The choice is simple, yet complex;
daily, yet lifelong.
The choice. . . is yours.  
 A bit of inspiration ;)

Monday, June 9, 2014

The Gift of Today

So here is my first guest post! How fitting that it be written by the one who never stops giving to the Type One Trio. My mom is truly amazing! I hope you enjoy her post as much as I have! :)

Four years ago, if someone would have told me I would be writing about type one diabetes- I would have laughed.  That I would be writing about my 3 type one children would have been shockingly unbelievable. 

And yet here I am…here we are.

I am the mother of 5 precious children; four boys, and a girl at the end. 
Our three youngest were diagnosed with type one in three years.  More of my children have it, than don’t.  A statistic that is still overwhelming.

This is a “club” that no one wants to join,

A road no one would choose to go down,

A new normal that never goes away and is constantly changing.

So how do we do it?

We do today.

This is our life now.  It is our story.  Most importantly it is God’s story.

As a mother, I want to protect my children from pain. To shield them from the weight of life… at least until they are older. To fix what is wrong.

Diabetes has shifted my thinking.  I can no longer protect them from pain- it is now a constant companion. 

I can’t delete diabetes from their lives - it is here to stay.

I can’t make this road an easy one - because it stinks.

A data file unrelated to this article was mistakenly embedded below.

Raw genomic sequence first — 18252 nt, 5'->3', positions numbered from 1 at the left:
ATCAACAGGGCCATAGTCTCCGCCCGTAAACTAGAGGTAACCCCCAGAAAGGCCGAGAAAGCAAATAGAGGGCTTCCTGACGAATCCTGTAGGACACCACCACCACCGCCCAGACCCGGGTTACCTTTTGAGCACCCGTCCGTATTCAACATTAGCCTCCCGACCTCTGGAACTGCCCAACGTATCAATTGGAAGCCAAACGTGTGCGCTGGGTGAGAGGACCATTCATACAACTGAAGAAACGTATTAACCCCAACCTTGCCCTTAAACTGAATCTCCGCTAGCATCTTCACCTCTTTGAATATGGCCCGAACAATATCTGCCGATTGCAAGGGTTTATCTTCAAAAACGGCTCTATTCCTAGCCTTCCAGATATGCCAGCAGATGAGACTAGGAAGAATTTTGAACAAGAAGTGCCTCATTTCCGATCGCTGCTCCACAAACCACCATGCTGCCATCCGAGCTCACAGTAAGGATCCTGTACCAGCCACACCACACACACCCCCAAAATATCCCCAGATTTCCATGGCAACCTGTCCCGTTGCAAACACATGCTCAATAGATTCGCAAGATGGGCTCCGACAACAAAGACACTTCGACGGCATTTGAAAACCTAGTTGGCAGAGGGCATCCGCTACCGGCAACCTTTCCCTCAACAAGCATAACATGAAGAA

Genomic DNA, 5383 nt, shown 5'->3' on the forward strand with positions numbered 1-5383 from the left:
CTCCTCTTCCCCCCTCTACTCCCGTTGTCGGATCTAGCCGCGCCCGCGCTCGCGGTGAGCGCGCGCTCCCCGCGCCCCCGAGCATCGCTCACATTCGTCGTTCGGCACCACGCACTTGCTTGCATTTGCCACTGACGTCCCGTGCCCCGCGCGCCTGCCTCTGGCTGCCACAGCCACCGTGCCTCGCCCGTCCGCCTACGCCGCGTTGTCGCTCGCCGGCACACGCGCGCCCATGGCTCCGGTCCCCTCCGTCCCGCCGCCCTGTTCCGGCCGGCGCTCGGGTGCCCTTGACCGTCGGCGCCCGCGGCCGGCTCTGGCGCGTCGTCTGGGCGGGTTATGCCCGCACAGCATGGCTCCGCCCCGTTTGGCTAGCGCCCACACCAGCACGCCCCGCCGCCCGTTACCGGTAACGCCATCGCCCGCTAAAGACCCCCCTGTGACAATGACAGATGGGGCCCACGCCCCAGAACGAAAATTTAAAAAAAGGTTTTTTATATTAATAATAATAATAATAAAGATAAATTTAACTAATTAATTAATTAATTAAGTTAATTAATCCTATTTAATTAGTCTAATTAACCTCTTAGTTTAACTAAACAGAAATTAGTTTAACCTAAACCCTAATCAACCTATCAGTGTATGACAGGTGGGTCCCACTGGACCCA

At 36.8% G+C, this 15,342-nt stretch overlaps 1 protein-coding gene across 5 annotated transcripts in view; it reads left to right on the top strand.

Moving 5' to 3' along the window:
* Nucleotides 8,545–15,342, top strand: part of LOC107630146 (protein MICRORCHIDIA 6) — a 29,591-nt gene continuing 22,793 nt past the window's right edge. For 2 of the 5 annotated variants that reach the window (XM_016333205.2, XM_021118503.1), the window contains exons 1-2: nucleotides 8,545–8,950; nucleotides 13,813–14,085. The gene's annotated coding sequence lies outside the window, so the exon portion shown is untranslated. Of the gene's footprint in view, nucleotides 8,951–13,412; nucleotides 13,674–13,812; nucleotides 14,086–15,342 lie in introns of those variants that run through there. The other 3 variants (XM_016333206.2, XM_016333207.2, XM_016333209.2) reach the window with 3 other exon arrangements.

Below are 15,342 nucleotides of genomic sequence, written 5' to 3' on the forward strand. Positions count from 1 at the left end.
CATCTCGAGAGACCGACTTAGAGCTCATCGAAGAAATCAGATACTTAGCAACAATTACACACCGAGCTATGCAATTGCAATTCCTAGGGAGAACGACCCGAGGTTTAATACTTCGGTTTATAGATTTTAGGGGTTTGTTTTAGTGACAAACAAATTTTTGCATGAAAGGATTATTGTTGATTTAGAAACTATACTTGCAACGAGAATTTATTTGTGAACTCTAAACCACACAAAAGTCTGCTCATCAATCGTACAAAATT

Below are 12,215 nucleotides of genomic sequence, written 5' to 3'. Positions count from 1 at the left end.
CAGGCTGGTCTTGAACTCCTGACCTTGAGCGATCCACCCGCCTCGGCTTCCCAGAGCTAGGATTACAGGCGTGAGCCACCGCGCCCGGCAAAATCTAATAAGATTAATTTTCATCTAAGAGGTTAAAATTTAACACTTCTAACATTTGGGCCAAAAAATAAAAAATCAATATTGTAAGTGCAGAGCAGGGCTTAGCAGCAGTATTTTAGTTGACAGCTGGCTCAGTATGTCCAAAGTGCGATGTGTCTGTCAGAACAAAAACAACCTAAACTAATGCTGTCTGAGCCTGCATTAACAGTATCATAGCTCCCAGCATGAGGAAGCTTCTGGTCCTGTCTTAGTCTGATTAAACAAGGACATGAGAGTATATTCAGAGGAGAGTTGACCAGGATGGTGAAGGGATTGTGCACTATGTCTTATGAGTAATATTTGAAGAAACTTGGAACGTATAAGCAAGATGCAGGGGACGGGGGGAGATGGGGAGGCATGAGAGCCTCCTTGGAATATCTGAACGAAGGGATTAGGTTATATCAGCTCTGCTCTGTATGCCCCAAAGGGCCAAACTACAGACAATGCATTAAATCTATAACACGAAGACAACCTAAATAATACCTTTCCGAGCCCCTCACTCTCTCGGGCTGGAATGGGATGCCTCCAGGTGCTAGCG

How do we do today, you may ask.

One step at a time- One finger poke at a time- One blood sugar reading-  One treatment of lows or highs . . .

One day at a time.  One hour at a time.  Sometimes, even one minute at a time.

There is only enough grace for the next step.  If we shine the light to the future, we would all crumble. 

It is too big.

We show love minute by minute. 

You see- love bridges.

It carries the one that is down.

It changes our perspective.

It laughs at things that used to cause us fear.

It believes in a higher purpose.

It is thankful that you have a child that is living, even with a chronic life long disease.

Love is seeing purpose even when surrounded by pain.

It is reminding us that God is good.  Even when He chooses things we don’t understand.

Today is a gift.  One to cherish and be thankful for- no matter what the circumstances. 

That is how we do today.

We take the next step.

And we don’t look back.